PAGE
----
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Screening networks: Shared agendas in feminist and disability movement challenges to antenatal screening and abortion

Lookup NU author(s): Professor Janice McLaughlin

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Abstract

This paper identifies common ground in feminist and disability movement concerns with the social and ethical implications of antenatal screening and abortion. By examining the frameworks used by particular authors within each area, I argue that they both can and do have a shared agenda, which is focused on the social values that are embedded in antenatal screening and promote abortion as the obvious choice to the diagnosis of a congenital condition. It is important to develop some kind of shared agenda in order to construct theoretical and methodological approaches, which pay equal attention to pregnant women (disabled and non-disabled) and disabled people. To aid the development of such an agenda I draw on Actor Network Theory (ANT), which focuses on analysing the role of sociotechnical networks in securing particular social values and moral worlds. The issue for both disability studies and feminism is what kind of screening networks produce moral worlds that promote abortion, shape women's choices and express discrimination against disabled people?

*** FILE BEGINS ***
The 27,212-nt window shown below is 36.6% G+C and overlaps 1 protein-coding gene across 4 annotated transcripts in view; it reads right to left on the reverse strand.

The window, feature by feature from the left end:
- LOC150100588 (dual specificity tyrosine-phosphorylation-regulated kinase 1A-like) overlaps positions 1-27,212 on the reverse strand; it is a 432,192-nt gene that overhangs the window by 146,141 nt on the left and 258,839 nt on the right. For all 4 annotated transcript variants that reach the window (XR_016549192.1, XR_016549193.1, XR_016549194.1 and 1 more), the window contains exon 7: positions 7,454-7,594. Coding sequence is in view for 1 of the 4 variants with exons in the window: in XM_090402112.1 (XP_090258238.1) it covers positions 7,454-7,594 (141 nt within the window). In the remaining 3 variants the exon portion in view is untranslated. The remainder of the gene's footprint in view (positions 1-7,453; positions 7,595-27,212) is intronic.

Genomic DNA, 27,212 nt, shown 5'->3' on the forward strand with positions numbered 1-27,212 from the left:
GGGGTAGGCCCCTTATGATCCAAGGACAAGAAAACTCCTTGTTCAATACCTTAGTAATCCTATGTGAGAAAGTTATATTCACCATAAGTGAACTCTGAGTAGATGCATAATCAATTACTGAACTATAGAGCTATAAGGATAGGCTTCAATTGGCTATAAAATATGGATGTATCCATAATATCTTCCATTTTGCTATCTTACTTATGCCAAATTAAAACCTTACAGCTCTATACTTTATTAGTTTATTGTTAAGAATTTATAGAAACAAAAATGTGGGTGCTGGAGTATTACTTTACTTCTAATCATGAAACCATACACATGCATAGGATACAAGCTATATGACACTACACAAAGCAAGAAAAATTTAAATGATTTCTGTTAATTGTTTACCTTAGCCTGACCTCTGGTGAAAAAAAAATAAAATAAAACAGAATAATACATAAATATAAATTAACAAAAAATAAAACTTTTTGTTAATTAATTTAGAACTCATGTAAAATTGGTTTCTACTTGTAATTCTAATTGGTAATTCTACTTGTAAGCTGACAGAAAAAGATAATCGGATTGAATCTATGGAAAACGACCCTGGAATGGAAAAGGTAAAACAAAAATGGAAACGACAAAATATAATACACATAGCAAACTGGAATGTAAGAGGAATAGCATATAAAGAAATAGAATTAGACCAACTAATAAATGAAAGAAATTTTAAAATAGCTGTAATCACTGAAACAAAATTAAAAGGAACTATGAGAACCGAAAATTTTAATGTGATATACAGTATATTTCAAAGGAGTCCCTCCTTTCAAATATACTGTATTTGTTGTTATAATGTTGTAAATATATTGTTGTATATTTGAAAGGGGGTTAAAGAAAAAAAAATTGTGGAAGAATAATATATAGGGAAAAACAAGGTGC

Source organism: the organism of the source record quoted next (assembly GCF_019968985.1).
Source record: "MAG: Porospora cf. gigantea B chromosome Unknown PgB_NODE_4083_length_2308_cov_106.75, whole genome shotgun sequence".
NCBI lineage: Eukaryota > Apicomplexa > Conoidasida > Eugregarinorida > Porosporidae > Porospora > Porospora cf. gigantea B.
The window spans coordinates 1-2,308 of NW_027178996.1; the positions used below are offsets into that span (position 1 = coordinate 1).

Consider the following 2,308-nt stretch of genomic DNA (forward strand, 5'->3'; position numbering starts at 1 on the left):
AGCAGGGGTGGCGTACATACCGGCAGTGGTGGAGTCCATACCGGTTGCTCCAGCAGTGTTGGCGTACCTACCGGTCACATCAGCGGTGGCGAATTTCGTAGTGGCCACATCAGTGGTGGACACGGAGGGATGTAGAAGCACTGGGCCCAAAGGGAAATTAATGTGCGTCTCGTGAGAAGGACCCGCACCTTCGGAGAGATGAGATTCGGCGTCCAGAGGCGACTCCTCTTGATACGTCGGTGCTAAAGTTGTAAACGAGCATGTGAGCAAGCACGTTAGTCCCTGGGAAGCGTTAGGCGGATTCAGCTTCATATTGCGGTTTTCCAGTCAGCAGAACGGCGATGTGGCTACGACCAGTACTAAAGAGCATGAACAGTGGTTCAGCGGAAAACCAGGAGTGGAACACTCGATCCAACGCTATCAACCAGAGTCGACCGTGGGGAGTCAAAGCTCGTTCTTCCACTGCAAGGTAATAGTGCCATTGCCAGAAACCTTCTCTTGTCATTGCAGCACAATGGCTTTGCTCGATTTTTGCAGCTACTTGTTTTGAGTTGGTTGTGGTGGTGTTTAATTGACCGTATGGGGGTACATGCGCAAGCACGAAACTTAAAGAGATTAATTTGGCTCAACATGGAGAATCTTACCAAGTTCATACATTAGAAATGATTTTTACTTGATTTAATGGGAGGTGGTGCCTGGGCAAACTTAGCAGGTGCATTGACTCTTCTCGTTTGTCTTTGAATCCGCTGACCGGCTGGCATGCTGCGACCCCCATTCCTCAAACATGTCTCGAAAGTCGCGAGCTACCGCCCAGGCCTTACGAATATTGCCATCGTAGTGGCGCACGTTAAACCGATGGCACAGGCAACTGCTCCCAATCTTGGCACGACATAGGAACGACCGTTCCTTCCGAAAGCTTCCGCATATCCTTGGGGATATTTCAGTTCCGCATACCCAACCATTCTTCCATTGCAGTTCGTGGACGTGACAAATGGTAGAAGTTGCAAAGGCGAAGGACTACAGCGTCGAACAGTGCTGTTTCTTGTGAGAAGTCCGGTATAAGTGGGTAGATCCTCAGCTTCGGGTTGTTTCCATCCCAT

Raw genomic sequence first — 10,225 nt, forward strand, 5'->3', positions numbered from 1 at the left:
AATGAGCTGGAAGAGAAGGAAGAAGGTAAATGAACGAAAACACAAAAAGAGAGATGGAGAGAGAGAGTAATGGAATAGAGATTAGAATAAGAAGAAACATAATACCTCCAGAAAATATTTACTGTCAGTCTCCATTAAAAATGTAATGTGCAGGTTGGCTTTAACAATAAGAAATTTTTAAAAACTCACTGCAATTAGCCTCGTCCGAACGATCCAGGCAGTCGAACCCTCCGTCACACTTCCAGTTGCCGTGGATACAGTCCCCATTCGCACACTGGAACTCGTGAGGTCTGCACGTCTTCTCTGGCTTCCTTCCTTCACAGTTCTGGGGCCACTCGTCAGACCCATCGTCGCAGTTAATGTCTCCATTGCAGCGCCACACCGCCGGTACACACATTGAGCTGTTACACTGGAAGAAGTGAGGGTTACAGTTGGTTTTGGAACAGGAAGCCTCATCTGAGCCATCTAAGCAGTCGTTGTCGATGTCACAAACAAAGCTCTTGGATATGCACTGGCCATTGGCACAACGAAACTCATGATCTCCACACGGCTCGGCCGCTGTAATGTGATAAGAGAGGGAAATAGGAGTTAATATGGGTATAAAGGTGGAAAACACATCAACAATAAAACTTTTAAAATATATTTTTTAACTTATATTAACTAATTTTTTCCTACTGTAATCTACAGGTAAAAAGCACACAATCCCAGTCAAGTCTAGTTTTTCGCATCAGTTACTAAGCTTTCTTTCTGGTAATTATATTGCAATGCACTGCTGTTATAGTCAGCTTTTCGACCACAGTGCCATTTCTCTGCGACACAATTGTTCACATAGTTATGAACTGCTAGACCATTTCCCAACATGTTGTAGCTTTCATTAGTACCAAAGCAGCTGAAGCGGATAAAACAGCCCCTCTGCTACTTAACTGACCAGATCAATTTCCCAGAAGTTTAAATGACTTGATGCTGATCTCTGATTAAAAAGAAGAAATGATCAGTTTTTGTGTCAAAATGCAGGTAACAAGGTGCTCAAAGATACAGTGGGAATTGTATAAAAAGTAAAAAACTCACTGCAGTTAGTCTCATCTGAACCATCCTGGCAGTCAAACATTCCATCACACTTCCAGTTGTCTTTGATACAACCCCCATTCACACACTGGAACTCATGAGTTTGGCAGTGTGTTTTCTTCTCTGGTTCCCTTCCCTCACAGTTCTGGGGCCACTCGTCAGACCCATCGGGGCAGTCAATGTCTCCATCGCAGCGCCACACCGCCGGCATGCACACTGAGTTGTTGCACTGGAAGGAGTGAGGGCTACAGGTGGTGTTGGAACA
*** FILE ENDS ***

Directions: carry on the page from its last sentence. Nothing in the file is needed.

Publication metadata

Author(s): McLaughlin J

Publication type: Article

Publication status: Published

Journal: Disability and Society

Year: 2003

Volume: 18

Issue: 3

Pages: 297-310

Print publication date: 01/05/2003

ISSN (print): 0968-7599

ISSN (electronic): 1360-0508

URL: http://dx.doi.org/10.1080/0968759032000052879

DOI: 10.1080/0968759032000052879


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